The ACCG set up a test case to challenge protective American import restrictions placed on Chinese and Cypriot ancient coins when the organization imported 23 from a London dealer in 2009, bringing them to Baltimore on a British Airways flight. The enactment of the import protections followed the president’s adoption of bilateral agreements with China and Cyprus under the Cultural Property Implementation Act (CPIA). The CPIA is the law that implements in the United States the 1970 UNESCO Convention on the Means of Prohibiting and Preventing the Illicit Import, Export, and Transfer of Ownership of Cultural Property.
The court supplied a comprehensive 52 page memorandum outlining its reasons for dismissal. While many observations are worth noting, three are discussed here.
First, the ACCG’s challenge to the protective import restrictions failed to establish a meritorious legal claim on all counts. The court discharged the ACCG’s case in its entirety, even while assuming that the facts asserted by the organization in its legal complaint were true and construing any inferences in favor of the ACCG. The ACCG, naturally, may appeal but for now Judge Blake’s order stands: “[T]his case is dismissed; and . . . the Clerk shall CLOSE this case.”
Second, the court recognized that the negotiations and implementation of a bilateral agreement adopted under the CPIA involve the president’s broader role in foreign policymaking. A passage from Judge Blake’s memorandum is instructive:
“[W]hen those agencies [such as the State Department] act on behalf of the President, the separation of powers concerns ordinarily apply with full force—especially in an area as sensitive and complex as foreign affairs. As with respect to almost any international agreement, the decision whether to enter an Article 9 agreement [under the 1970 UNESCO Convention] with a particular country does not occur in a foreign policy vacuum. The decision necessarily will involve a variety of considerations beyond those set out in the CPIA, including the broader relationship between the United States and the requesting country and the potential impact of such an agreement on the United States’s relationships with other countries. Those considerations exist regardless of who ultimately negotiates and enters the agreement, the President or the Assistant Secretary [of State for Educational and Cultural Affairs] on the President’s behalf. Furthermore, by lodging primary responsibility for imposing cultural property import restrictions with the President, rather than with an agency, Congress likely recognized these separation-of-powers concerns. While the parties have not pointed to a conclusive explanation in the CPIA’s legislative history, Congress likely concluded that deference to the President was appropriate given the foreign policy considerations inherent in deciding whether to impose import restrictions.”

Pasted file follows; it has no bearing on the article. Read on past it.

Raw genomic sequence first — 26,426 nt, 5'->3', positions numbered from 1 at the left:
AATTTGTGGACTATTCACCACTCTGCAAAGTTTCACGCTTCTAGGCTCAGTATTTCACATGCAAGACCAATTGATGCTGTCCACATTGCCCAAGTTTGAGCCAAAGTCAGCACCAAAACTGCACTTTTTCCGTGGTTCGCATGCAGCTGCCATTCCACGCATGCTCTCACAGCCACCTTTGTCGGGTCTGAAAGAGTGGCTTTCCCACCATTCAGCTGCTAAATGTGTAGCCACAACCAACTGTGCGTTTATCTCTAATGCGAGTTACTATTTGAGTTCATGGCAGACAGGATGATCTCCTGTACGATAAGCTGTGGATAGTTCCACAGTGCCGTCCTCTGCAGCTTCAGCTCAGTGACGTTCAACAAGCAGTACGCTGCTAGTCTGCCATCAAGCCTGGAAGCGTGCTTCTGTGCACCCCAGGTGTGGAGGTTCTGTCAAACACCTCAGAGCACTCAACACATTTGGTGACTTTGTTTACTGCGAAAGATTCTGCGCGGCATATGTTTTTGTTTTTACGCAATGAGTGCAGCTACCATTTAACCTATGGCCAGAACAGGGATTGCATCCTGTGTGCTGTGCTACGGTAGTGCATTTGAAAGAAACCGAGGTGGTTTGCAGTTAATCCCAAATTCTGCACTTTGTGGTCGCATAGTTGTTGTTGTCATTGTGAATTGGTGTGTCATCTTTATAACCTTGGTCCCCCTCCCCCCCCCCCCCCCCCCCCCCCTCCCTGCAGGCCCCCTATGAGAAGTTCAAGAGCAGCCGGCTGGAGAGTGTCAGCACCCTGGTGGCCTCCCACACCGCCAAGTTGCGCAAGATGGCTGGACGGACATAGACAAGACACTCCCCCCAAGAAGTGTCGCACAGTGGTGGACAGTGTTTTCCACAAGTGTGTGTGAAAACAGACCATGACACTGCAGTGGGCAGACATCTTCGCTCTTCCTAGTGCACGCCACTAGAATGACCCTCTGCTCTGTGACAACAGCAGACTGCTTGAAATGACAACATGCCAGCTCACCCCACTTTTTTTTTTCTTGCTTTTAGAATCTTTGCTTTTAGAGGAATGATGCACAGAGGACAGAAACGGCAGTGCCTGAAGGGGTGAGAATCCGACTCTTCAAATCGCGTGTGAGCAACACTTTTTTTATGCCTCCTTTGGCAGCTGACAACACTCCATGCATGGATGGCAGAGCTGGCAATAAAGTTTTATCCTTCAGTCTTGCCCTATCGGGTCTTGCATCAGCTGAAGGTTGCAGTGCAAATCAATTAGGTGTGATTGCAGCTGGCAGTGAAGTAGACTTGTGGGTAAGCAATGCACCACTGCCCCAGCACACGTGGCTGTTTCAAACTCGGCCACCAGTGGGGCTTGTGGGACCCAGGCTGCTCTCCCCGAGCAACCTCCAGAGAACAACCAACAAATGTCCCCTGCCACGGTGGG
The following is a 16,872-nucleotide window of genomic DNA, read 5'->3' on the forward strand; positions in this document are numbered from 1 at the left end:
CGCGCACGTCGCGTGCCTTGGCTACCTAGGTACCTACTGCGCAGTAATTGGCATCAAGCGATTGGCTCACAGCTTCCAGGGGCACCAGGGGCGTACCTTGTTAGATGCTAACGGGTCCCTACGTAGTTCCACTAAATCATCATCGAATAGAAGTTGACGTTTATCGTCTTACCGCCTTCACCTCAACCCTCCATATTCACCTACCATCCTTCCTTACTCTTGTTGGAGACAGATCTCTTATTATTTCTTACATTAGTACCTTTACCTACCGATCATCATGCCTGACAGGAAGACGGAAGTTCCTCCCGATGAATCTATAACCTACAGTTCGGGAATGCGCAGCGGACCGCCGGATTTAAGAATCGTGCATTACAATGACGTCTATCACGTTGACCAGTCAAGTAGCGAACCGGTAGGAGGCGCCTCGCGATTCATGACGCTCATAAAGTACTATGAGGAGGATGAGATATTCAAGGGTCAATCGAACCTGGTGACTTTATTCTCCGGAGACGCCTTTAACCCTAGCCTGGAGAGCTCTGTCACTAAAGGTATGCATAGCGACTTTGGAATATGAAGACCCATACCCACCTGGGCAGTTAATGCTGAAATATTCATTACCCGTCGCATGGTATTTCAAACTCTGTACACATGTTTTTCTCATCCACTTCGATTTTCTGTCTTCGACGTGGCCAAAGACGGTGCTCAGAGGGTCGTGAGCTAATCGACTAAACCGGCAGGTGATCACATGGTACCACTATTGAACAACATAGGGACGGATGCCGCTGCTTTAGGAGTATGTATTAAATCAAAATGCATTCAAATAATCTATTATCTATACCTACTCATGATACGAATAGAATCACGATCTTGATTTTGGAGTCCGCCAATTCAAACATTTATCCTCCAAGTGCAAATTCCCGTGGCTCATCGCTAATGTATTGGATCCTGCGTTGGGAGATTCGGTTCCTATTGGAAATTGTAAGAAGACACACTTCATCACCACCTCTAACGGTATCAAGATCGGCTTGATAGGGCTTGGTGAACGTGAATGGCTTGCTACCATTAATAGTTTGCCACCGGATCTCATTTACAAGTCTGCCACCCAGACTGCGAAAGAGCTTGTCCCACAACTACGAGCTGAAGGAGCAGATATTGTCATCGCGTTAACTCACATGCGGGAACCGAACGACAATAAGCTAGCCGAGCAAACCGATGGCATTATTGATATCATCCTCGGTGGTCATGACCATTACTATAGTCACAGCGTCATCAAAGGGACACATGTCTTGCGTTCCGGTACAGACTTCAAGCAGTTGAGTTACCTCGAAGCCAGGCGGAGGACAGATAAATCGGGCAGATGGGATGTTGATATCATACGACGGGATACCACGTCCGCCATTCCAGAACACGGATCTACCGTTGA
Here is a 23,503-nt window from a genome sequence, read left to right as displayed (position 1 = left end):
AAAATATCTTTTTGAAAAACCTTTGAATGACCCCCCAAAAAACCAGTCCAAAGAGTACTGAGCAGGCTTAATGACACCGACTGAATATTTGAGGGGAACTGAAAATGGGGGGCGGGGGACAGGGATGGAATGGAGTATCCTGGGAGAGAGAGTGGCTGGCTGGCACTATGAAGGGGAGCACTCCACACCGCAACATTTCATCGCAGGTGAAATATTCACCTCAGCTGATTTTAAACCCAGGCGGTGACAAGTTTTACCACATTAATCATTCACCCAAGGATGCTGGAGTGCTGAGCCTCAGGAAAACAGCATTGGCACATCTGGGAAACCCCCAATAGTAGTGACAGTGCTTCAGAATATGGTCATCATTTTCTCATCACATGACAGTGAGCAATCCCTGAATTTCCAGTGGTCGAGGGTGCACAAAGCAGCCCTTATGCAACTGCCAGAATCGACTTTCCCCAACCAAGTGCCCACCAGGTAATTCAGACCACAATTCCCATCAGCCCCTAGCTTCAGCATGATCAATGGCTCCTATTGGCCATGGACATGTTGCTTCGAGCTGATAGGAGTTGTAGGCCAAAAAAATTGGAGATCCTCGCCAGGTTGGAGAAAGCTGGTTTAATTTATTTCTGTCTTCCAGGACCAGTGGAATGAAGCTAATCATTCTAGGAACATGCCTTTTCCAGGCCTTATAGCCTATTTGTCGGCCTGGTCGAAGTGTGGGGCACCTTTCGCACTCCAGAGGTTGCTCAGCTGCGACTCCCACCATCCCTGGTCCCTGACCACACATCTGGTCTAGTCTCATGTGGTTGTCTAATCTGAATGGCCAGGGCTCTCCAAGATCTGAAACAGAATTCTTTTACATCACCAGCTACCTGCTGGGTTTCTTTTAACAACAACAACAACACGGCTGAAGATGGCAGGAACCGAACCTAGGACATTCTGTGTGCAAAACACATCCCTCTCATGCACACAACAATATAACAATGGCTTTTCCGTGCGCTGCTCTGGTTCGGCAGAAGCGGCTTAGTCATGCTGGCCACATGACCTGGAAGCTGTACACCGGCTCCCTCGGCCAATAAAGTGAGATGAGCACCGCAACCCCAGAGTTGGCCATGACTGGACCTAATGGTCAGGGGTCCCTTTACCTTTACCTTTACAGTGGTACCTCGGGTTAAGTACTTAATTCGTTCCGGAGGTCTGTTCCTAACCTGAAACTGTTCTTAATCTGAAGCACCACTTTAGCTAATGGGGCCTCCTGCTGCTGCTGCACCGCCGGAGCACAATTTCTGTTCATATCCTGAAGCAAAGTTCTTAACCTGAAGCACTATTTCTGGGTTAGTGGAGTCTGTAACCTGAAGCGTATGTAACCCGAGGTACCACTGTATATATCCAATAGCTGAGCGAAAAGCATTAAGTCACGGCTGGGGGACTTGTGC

Finally, the court acknowledged the federal government’s authority to ban the importation of undocumented ancient coins. Judge Blake noted that the thrust of the CPIA is to mitigate the theft of cultural heritage. She intelligently observed that “[l]ooted objects are, presumably, extremely unlikely to carry documentation, or at least accurate documentation, of when and where they were discovered and when they were exported from the country in which they were discovered. Congress is therefore unlikely to have intended to limit import restrictions to objects with a documented find spot.” Judge Blake therefore concluded that “the import restrictions on Chinese and Cypriot coins, which have the effect of barring the importation of coins with unknown find spots, do not exceed the State Department’s authority under the CPIA.”